Walsh: No Plans to Shut Down Boston Restaurants Unless COVID Numbers Increase

The mayor said the city has actually seen a decrease in the number of daily coronavirus cases for the first time in five weeks

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Mayor Marty Walsh said Wednesday that he has no plans to shut down restaurants in Boston as long as the coronavirus numbers continue to decline.

"We have no intention of shutting down restaurants in Boston as of right now. A week from now if we're in a different place, we might have a different conversation, but as of right now we have no plans to shut restaurants down," he said.

Walsh said Boston has actually seen a decrease in the number of daily coronavirus cases for the first time in five weeks.

As of Tuesday, there were 25,962 confirmed cases of coronavirus in Boston and 903 deaths. Nearly 21,000 people have recovered from the virus.

"We're going in the right direction," Walsh said. "We just need to continue to see that trend."

He attributed the decreased number of COVID-19 cases to several factors, including Gov. Charlie Baker's stay-at-home advisory and restaurant curfew.

"I think more people are paying attention to the public health recommendations. People are hearing it," the mayor said.

Boston Mayor Marty Walsh said the recent coronavirus surge appears to be mostly related to cases in the workplace and as a result of private gatherings. Walsh warned that Thanksgiving could be another super spreader if people don't heed his advice.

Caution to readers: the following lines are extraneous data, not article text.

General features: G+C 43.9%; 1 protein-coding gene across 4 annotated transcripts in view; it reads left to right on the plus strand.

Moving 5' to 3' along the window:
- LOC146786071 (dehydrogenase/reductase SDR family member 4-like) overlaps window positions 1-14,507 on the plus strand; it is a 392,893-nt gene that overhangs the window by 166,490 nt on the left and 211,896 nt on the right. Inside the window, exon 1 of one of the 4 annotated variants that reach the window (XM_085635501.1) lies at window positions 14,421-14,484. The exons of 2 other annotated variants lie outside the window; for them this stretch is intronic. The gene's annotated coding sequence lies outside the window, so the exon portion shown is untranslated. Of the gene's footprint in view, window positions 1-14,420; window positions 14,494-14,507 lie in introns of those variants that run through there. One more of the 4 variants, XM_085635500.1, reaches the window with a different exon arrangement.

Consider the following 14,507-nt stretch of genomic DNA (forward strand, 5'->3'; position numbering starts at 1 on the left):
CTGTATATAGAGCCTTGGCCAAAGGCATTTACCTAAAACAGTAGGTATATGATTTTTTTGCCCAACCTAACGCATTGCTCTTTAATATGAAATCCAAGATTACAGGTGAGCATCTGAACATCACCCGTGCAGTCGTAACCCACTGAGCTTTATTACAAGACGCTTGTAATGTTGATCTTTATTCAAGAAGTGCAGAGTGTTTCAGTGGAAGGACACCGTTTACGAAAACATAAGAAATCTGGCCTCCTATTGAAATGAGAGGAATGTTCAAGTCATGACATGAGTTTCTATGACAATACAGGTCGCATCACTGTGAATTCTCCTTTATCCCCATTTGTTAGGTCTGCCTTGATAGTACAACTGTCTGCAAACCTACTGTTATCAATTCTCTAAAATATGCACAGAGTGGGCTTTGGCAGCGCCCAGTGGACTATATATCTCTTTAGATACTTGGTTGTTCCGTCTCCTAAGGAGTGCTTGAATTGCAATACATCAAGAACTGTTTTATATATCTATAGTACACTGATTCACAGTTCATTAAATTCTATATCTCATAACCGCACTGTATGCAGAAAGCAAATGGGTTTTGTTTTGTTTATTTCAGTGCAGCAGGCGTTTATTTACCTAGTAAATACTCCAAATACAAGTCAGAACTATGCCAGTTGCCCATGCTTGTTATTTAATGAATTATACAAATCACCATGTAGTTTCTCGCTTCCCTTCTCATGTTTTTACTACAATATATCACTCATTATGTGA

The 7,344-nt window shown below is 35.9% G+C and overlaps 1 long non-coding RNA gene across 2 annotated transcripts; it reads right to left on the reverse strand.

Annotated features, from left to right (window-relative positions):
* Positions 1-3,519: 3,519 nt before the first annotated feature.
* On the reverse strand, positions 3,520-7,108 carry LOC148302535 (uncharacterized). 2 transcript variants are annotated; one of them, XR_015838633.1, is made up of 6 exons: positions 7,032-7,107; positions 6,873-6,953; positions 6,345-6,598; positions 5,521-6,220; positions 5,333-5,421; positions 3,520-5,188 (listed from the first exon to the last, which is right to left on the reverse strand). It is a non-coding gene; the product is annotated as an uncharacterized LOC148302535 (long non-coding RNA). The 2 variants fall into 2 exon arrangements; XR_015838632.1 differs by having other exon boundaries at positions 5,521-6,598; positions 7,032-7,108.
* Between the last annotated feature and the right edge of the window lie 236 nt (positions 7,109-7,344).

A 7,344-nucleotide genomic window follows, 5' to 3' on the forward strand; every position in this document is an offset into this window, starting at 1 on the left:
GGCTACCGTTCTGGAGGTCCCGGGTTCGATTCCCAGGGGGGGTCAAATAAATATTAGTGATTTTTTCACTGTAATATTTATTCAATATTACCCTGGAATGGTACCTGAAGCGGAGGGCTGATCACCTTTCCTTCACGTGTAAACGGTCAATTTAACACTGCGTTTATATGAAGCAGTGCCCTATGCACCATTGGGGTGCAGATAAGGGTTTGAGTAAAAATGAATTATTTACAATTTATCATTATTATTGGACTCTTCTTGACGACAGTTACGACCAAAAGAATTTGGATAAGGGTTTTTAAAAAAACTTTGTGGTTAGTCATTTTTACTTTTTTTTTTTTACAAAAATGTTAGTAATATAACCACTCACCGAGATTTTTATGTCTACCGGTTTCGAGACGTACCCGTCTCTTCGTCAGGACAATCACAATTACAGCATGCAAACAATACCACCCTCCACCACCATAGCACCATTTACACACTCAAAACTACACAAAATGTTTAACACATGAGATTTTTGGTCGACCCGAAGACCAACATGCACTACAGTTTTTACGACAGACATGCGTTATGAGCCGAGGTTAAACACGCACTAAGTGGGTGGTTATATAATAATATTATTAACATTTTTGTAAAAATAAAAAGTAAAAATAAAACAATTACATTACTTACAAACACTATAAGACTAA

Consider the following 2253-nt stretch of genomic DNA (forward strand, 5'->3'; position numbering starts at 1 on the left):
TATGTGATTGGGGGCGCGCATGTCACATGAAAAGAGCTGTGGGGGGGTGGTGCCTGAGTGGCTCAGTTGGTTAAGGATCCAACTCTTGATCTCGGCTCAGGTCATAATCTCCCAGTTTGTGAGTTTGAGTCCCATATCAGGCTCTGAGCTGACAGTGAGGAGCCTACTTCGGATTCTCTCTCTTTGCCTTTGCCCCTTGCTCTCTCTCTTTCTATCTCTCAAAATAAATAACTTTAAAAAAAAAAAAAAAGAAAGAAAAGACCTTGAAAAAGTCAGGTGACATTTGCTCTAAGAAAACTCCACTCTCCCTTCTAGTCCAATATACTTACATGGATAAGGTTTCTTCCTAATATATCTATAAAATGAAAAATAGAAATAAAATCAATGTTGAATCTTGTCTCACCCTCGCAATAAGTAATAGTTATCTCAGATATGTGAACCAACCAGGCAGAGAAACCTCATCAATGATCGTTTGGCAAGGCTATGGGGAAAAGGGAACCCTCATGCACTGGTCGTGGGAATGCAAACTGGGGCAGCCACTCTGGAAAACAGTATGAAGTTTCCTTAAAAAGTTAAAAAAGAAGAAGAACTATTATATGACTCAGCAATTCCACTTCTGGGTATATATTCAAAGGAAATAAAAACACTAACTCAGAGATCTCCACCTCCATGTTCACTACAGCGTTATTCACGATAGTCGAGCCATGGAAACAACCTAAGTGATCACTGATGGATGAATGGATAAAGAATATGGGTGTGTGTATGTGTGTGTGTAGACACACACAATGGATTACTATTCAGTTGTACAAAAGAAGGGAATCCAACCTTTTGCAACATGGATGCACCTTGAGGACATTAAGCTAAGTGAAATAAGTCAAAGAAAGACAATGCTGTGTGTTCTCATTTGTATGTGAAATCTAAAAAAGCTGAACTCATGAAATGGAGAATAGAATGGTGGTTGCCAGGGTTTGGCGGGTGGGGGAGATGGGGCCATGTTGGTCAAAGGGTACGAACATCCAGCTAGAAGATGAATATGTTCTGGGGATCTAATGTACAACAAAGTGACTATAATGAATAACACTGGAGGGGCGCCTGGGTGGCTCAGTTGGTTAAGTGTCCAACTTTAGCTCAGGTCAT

Despite the positive trend he highlighted Wednesday and Boston being free of the state's highest-risk designation for three weeks, Walsh said his city will not advance to the second step of Phase 3 of the state's reopening plan.

"We need to continue and we're going to continue to take cautious approaches to get our numbers going down consistently. We just need to continue to see these numbers going down," he said.

Marty Martinez, the city's chief of health and human services, cautioned that "one week of data does not make a trend," and said residents need to keep doing all of the right things, including wearing masks and social distancing.

"Hopefully, this is a trend in the right direction," he said. "I think we just need to keep reminding ourselves that we've got a long way to go through COVID."

The CDC is urging everyone in the U.S. not to travel for Thanksgiving, a last-minute attempt to curb behaviors that could lead to a spike in coronavirus cases.

Walsh acknowledged Wednesday that many restaurants are still struggling, especially as the weather starts to get colder, making outdoor dining a less attractive option for customers.

He said outdoor dining on sidewalks and city streets expires on Dec. 1, but restaurants with outdoor spaces on their own private property will be allowed to continue operating them. And he said his office is already working on plans for outdoor dining for the spring, which he hopes to announce soon.

Walsh warned residents to spend the holiday only with their current household, and if they do gather with extended family to keep it to 10 people or fewer, wearing masks and social distancing when indoors.

"It would be a terrible tragedy to see outbreaks driven by family gatherings cause people to get sick and potentially lose their lives," he said.

State House News Service contributed to this report.

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